The problem with Brexit is that parliament is not designed to do what the people have commanded it to. MPs feel their job is to construct their own manifesto and deliver on that, not on something foisted upon them by an ignorant public in the name of ‘popular sovereignty’. Unlike MPs, however, Cicero understood the importance of that sovereignty, and discussed it in detail in his On the Republic (De re publica).
At the heart of the res publica, he argued, was the notion of the public interest, which he defined as ‘people coming together to form a society by agreeing about what justice is, and mutually participating in its advantages’. Of these, freedom (libertas) was the most important. But if a tyrant put himself in charge of that ‘public interest’ (he meant Julius Caesar), the people would lose those rights of ‘justice’ and ‘mutual advantage’ which lay at the heart of the free republic, and so lose their libertas.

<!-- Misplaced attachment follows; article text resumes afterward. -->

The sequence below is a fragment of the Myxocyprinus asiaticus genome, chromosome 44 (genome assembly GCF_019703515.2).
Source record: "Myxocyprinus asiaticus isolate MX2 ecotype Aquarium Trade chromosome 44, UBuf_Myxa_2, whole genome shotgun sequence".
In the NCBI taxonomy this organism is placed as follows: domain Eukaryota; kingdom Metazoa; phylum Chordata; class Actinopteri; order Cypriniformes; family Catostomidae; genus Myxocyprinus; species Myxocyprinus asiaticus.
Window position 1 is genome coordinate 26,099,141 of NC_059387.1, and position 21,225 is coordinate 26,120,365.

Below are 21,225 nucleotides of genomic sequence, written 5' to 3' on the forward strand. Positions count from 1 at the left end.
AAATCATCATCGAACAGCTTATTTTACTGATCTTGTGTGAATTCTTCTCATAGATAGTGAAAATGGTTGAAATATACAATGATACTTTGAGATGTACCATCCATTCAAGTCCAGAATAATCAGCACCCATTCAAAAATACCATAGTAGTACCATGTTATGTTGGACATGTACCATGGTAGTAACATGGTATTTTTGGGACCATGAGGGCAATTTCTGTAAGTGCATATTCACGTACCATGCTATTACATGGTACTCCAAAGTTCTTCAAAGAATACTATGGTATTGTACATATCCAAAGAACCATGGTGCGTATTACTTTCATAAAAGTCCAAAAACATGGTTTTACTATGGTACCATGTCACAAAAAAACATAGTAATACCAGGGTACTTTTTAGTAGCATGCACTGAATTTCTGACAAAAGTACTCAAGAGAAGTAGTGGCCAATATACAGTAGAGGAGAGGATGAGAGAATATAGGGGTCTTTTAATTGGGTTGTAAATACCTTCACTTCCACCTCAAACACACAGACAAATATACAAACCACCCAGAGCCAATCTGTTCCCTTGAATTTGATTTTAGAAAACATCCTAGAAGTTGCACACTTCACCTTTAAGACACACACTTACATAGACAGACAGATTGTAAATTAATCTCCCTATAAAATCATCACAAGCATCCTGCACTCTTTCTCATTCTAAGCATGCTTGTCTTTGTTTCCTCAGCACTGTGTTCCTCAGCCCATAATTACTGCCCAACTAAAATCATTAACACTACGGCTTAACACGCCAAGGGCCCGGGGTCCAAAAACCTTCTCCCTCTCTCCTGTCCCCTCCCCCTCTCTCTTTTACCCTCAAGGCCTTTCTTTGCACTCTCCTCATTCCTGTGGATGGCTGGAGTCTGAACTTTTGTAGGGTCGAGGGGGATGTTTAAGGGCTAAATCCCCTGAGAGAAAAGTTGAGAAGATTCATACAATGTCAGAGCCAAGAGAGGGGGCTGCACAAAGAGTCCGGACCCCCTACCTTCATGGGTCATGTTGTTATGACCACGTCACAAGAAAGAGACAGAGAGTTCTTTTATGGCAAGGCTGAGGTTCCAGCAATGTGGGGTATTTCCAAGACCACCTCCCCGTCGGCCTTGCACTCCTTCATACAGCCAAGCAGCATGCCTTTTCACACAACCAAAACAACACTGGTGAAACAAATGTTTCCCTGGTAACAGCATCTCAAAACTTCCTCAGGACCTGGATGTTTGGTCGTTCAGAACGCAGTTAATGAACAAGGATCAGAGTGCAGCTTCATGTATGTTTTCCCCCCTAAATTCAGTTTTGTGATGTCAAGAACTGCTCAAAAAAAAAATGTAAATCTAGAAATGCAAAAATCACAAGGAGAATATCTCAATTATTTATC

Nevertheless, this libertas, Cicero said, did not in fact make the people sovereign in an absolute sense. The reason he gave was that the Roman ‘constitution’ in fact relied on trust: the people entrusting (not transferring) their sovereign rights first to kings, and later to a senate consisting of those leaders (consuls, etc) whom the people had themselves elected. The fact that Rome’s leaders actually respected the sovereignty entrusted to them by the people made Rome the success it was.
Elsewhere Cicero clarified this point by calling up an image from guardianship: ‘Management of the res publica should be conducted in the interests of those entrusted to one’s care, and not of those to whom the management has been entrusted,’ just as (on a different level), ‘Every leader should understand that he represents the city and ought to maintain its dignity and distinction, preserve its laws, dispense justice and remember what has been entrusted to his good faith.’
Cicero failed. The republic collapsed. Libertas was lost. We will soon find out whether the Brexit-hating MPs, with the Speaker, act as little Caesars, or as guardians of the trust reposed in them by the people to deliver libertas from the EU.
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